She found herself smiling as she remembered almost forgotten memories now, and then heard someone call her name.
Aang said nothing as he stepped back, and she turned to stare at the only other person in the garden.
She gasped aloud, genuinely stunned as the finely dressed woman with mostly graying black hair stood up from the bench where she had been reading, and looked her way with a soft simple.
"Hello, Azula," Ursa greeted her. "Welcome home, daughter."
She wanted to step forward. To do something. Say something. Yet just then, even thought was lost as she simply stared at the woman that had long been in the back of her mind.
Ursa moved forward after a moment, and gently put her arms around her.
"It is all right, 'Zula. You're home, and you're safe now. That's all that matters."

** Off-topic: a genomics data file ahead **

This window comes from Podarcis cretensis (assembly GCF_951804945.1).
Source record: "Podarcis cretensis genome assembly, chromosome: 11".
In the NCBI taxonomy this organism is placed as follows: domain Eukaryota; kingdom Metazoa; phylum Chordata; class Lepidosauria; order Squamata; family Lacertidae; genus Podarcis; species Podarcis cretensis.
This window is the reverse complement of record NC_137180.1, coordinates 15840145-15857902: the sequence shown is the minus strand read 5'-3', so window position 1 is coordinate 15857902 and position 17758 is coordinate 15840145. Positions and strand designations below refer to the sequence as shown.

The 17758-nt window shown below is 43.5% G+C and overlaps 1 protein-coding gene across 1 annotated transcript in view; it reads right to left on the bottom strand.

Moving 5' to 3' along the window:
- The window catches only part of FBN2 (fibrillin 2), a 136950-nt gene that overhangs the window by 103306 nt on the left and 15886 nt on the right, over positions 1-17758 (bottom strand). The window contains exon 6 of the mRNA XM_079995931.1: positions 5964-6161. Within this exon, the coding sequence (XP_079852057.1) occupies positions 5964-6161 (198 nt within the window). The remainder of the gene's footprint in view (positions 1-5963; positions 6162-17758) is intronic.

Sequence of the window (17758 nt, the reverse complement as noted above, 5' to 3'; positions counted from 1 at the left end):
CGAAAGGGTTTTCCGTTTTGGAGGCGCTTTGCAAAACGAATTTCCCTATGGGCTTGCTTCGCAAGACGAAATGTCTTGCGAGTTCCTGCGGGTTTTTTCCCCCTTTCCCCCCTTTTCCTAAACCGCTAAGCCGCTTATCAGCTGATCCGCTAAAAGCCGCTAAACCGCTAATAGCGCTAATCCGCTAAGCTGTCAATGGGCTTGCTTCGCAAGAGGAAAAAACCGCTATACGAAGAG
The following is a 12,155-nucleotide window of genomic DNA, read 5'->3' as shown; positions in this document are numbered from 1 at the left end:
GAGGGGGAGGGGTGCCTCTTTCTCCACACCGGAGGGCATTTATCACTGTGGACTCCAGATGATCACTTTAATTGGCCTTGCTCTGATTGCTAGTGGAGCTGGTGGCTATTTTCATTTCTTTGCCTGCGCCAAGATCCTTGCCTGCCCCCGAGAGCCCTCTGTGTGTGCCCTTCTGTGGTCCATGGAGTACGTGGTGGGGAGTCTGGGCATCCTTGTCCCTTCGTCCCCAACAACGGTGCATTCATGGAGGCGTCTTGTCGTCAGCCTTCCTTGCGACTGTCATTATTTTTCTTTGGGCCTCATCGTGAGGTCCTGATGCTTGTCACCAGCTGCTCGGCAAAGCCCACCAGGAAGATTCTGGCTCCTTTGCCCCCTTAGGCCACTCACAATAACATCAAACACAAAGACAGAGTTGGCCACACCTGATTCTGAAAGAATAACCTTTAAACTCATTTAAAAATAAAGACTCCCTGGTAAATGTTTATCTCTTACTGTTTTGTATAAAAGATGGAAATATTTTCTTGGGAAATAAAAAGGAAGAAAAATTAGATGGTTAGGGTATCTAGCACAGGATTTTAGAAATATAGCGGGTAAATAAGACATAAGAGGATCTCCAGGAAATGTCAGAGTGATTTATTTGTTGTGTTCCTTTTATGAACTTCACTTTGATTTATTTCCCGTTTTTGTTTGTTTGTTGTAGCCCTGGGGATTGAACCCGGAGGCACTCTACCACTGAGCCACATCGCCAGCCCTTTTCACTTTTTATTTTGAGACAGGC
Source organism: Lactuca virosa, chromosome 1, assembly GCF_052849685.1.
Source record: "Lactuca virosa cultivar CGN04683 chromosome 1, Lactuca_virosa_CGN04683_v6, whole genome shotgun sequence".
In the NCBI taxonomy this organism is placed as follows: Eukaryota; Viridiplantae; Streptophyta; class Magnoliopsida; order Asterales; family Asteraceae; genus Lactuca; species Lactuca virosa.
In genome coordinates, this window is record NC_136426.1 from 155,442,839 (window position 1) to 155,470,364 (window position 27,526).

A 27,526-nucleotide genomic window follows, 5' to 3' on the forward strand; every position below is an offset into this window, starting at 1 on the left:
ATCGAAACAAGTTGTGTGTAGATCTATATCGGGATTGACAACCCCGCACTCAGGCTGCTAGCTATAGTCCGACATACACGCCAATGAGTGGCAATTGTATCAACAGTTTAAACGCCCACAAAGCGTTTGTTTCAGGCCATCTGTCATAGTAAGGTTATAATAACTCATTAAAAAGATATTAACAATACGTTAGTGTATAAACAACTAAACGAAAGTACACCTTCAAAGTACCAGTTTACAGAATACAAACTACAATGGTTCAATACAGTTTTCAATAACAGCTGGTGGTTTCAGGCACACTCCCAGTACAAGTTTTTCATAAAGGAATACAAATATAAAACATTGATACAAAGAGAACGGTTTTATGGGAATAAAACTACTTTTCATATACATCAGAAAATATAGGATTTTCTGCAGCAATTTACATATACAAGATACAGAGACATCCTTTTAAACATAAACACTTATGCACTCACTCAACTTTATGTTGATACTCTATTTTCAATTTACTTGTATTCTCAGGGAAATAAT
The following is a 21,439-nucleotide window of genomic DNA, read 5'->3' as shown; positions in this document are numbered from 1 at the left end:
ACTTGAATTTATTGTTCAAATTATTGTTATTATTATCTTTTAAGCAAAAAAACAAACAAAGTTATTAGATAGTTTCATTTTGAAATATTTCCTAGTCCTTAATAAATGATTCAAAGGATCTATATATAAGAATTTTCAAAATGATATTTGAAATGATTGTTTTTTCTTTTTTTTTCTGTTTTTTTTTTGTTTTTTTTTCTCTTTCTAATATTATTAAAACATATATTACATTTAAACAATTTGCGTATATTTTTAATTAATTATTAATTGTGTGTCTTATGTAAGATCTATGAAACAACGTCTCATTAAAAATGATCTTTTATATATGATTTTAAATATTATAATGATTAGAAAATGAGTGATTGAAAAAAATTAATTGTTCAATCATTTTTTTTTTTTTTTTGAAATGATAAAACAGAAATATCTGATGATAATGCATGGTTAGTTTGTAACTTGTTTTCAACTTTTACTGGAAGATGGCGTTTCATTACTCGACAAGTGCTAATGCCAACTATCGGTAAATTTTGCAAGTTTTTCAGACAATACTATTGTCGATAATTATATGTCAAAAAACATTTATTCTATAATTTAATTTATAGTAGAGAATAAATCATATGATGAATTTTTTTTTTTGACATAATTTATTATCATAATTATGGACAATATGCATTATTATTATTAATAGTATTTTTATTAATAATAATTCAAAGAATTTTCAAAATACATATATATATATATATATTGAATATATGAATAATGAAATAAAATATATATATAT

"I….I thought you hated me," the young teen choked as she looked helplessly through her own tears at the graying brunette that only smiled down at her. "I….I heard you call me….a monster."
"Azula," Ursa told her in a soft tone as she hugged her in a warm embrace that shocked the young woman. "I never liked what your father made of you, but I always loved you. That never changed," she told her, and the younger woman looked up at her in confusion. "You are my child. No mother ever truly hates their own child, even when they disappoint them."
Azula gave a cry of raw emotion, and hugged her mother in a fierce embrace.
Behind them, Zuko and Mai entered the garden, and just watched them.
"Welcome home," the Fire Lord told her when Azula finally turned, and held out his arms. She blindly staggered toward him, hugging her brother as their mother, and her best friends watched.
It was, she realized as their reunion continued with tears and laughter, the very thing she had wanted for years.
She never even noticed when Aang slipped away.